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Observations on Everything

The Back of the Plane

I started sitting at the back of the plane because the probability of survival in a crash is significantly higher. To do this, I had to overcome considerable anxiety, since as it turns out I’m waaaaay out there on the Autism spectrum. What I found was a whole bunch of people who enjoy being alive way more than the folks in the front of the plane. I’m not on the same frequency as many of them, but if you want joy de vivre, it’s back there, and the harmonics are great.

A Dream of Intolerance

It seems I had a recurring dream about a man who played beautiful music in the morning. I say “it seems” because the music is quite familiar; I think I have heard it many times in dreamland. He played from some place nearby, a small house or maybe a shack.

A few days ago I dreamed that I recorded his music as I heard it from my window. The music was interrupted by argument, then by shots.

I ran out to see my friend dying on the street — the dream was quite graphic. His race was different from mine but the same as the murderer.

This morning, I dreamt that I was in his house. A crowd – mostly members of his race – gathered outside, angry, seeking revenge.

I had the recording. I played it. We all cried.

I wonder if I will ever dream about this man and his music again.

Is the “Astronautics/astrospace” Definition of Professional in Wiktionary?

Possibly the Internet’s most valuable contribution to society is it’s ability to foster dialogue. Unfortunately that dialogue is frequently not constructive. Among the least constructive techniques is the “attack and run” method, because there really is no way to control another person’s ability to communicate. The attacked person merely opens another channel. This is a case in point.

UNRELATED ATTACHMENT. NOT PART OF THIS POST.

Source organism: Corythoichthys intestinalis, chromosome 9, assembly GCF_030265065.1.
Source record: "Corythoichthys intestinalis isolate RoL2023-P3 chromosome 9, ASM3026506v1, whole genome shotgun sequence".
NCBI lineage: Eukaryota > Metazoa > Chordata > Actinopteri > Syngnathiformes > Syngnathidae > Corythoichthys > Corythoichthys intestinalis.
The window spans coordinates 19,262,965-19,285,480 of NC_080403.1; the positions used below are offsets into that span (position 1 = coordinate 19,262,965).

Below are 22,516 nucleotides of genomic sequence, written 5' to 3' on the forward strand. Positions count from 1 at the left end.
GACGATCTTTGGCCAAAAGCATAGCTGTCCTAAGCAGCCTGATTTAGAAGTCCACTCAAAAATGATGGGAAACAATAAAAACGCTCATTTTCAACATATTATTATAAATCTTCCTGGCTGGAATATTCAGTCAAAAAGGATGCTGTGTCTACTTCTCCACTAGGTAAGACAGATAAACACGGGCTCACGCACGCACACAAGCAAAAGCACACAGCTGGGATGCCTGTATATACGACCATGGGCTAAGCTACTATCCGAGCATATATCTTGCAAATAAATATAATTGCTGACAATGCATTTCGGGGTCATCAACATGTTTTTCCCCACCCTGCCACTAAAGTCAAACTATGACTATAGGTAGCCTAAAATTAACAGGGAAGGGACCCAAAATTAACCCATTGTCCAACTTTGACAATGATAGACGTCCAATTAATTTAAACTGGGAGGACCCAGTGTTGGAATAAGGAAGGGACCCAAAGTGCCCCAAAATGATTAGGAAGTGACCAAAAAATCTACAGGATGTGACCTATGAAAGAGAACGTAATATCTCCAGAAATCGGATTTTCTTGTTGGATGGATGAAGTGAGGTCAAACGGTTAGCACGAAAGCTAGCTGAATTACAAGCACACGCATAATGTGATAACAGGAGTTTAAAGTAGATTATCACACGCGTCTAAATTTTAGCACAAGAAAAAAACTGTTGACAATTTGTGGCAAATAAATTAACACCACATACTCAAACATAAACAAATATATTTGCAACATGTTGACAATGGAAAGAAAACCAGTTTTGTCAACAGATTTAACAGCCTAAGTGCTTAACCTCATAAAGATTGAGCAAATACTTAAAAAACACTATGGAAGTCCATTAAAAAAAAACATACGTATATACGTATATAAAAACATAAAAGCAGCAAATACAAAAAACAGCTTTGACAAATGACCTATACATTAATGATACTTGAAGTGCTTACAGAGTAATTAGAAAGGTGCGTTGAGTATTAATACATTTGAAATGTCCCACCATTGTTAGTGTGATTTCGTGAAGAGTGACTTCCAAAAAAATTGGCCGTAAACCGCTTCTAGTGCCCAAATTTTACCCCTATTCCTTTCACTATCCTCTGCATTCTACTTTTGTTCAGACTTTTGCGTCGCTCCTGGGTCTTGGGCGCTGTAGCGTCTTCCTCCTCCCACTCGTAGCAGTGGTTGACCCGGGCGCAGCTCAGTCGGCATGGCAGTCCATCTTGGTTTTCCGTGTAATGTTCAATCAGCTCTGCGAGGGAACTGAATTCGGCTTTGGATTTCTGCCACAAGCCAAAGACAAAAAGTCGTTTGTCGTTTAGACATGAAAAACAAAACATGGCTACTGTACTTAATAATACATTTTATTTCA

Earlier today, the nameless writer behind a seemingly useful site,, known as “Astronautics” (formerly “astrospace”) on Twitter, decided to communicate information about a mail server security problem. He or she posted several tweets on the subject (many now absent). This is the remaining one:

Astronautics: JSC mail server may have been hacked. If you get an HSFNEWS email from NASA check that the urls in the email are not Chinese

Then some time later, this tweet:

Astronautics: I lost many followers making that public service announcement – it’s strange how so many people have no sense of duty.

I thought I’d offer an explanation. Honestly I thought I was polite:

alan_langford: @Astronautics You assume all your followers are affected and/or can’t recognize spam. You flooded twitter with what amounts to noise. Not good

Just in case, I added (fixed a typo):

alan_langford: @Astronautics I happen to think your “regular” feed is interesting enough to tolerate the odd lapse, but obviously not everyone else does.

The public response was:

Astronautics: I do my duty and make public service announcements. I make a difference. I will not bend to court popularity.

Which is all well and good, but it seemed to me that the author was trying to understand why many followers left, which is unrelated to one’s sense of duty. Maybe it was my sense of duty to try to offer an explanation in the first place. Then I got this rather shocking direct message:

DM from Astronautics: It is not a ‘lapse’ and I do not care what some loser like you thinks. I am a professional journalist with a sense of DUTY. Go to hell.

The individual subsequently blocked me, removing the opportunity to respond as well as depriving me of his “journalistic” feed and forcing me to respond in a public way. I suppose in hindsight that’s not much of a loss.

So here’s my response: this person is clearly using a definition of “professional” with which I am not familiar. Maybe I’m out of touch. If anyone has a link to a credible reference that lists name calling, not identifying yourself, and telling people to “go to Hell” as professional, please send it to me. Considering the increasing meaninglessness of “professional” when attached to “journalist”, I am now questioning the credibility of anything on this site. That’s too bad, because credible news on space and astronomy would have been a good thing.